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Quantum mechanics, including quantum field theory, is a fundamental theory in physics which describes nature at the smallest scales of energy levels of atoms and subatomic particles. Classical physics, the physics existing before quantum mechanics, describes nature at ordinary scale. Most theories in classical physics can be derived from quantum mechanics as an approximation valid at large scale. Quantum mechanics differs from classical physics in that energy, angular momentum and other quantities of a bound system are restricted to discrete values. Quantum mechanics arose from theories to explain observations which could not be reconciled with classical physics, such as Max Planck's solution in 1900 to the black-body radiation problem, from the correspondence between energy and frequency in Albert Einstein's 1905 paper which explained the photoelectric effect. Early quantum theory was profoundly re-conceived in the mid-1920s by Erwin Schrödinger, Werner Heisenberg, Max Born and others; the modern theory is formulated in various specially developed mathematical formalisms.
In one of them, a mathematical function, the wave function, provides information about the probability amplitude of position and other physical properties of a particle. Important applications of quantum theory include quantum chemistry, quantum optics, quantum computing, superconducting magnets, light-emitting diodes, the laser, the transistor and semiconductors such as the microprocessor and research imaging such as magnetic resonance imaging and electron microscopy. Explanations for many biological and physical phenomena are rooted in the nature of the chemical bond, most notably the macro-molecule DNA. Scientific inquiry into the wave nature of light began in the 17th and 18th centuries, when scientists such as Robert Hooke, Christiaan Huygens and Leonhard Euler proposed a wave theory of light based on experimental observations. In 1803, Thomas Young, an English polymath, performed the famous double-slit experiment that he described in a paper titled On the nature of light and colours.
This experiment played a major role in the general acceptance of the wave theory of light. In 1838, Michael Faraday discovered cathode rays; these studies were followed by the 1859 statement of the black-body radiation problem by Gustav Kirchhoff, the 1877 suggestion by Ludwig Boltzmann that the energy states of a physical system can be discrete, the 1900 quantum hypothesis of Max Planck. Planck's hypothesis that energy is radiated and absorbed in discrete "quanta" matched the observed patterns of black-body radiation. In 1896, Wilhelm Wien empirically determined a distribution law of black-body radiation, known as Wien's law in his honor. Ludwig Boltzmann independently arrived at this result by considerations of Maxwell's equations. However, it underestimated the radiance at low frequencies. Planck corrected this model using Boltzmann's statistical interpretation of thermodynamics and proposed what is now called Planck's law, which led to the development of quantum mechanics. Following Max Planck's solution in 1900 to the black-body radiation problem, Albert Einstein offered a quantum-based theory to explain the photoelectric effect.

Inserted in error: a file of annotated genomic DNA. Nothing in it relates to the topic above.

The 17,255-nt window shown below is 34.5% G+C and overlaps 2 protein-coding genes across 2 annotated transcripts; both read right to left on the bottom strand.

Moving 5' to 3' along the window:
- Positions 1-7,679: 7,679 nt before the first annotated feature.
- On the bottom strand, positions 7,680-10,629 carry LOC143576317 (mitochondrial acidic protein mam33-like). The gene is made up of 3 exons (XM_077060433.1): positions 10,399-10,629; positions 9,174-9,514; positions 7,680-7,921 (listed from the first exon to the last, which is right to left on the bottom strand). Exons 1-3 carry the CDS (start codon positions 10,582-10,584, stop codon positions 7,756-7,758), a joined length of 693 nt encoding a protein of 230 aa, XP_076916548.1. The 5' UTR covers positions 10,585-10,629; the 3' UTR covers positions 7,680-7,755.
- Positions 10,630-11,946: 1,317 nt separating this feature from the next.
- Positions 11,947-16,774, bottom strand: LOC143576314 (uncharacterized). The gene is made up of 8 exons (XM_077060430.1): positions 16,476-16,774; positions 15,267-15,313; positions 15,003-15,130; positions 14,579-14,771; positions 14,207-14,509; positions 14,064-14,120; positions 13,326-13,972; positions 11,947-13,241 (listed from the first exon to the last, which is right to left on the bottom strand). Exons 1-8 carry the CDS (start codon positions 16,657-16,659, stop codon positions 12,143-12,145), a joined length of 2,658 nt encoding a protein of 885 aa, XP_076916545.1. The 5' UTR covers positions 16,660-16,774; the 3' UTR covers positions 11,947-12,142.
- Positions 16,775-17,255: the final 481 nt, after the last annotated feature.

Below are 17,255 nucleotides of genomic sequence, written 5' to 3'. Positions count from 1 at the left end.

Around 1900–1910, the atomic theory and the corpuscular theory of light first came to be accepted as scientific fact. Among the first to study quantum phenomena in nature were Arthur Compton, C. V. Raman, Pieter Zeeman, each of whom has a quantum effect named after him. Robert Andrews Millikan studied the photoelectric effect experimentally, Albert Einstein developed a theory for it. At the same time, Ernest Rutherford experimentally discovered the nuclear model of the atom, for which Niels Bohr developed his theory of the atomic structure, confirmed by the experiments of Henry Moseley. In 1913, Peter Debye extended Niels Bohr's theory of atomic structure, introducing elliptical orbits, a concept introduced by Arnold Sommerfeld; this phase is known as old quantum theory. According to Planck, each energy element is proportional to its frequency: E = h ν, where h is Planck's constant. Planck cautiously insisted that this was an aspect of the processes of absorption and emission of radiation and had nothing to do with the physical reality of the radiation itself.
In fact, he considered his quantum hypothesis a mathematical trick to get the right answer rather than a sizable discovery. However, in 1905 Albert Einstein interpreted Planck's quantum hypothesis realistically and used it to explain the photoelectric effect, in which shining light on certain materials can eject electrons from the material, he won the 1921 Nobel Prize in Physics for this work. Einstein further developed this idea to show that an electromagnetic wave such as light could be described as a particle, with a discrete quantum of energy, dependent on its frequency; the foundations of quantum mechanics were established during the first half of the 20th century by Max Planck, Niels Bohr, Werner Heisenberg, Louis de Broglie, Arthur Compton, Albert Einstein, Erwin Schrödinger, Max Born, John von Neumann, Paul Dirac, Enrico Fermi, Wolfgang Pauli, Max von Laue, Freeman Dyson, David Hilbert, Wi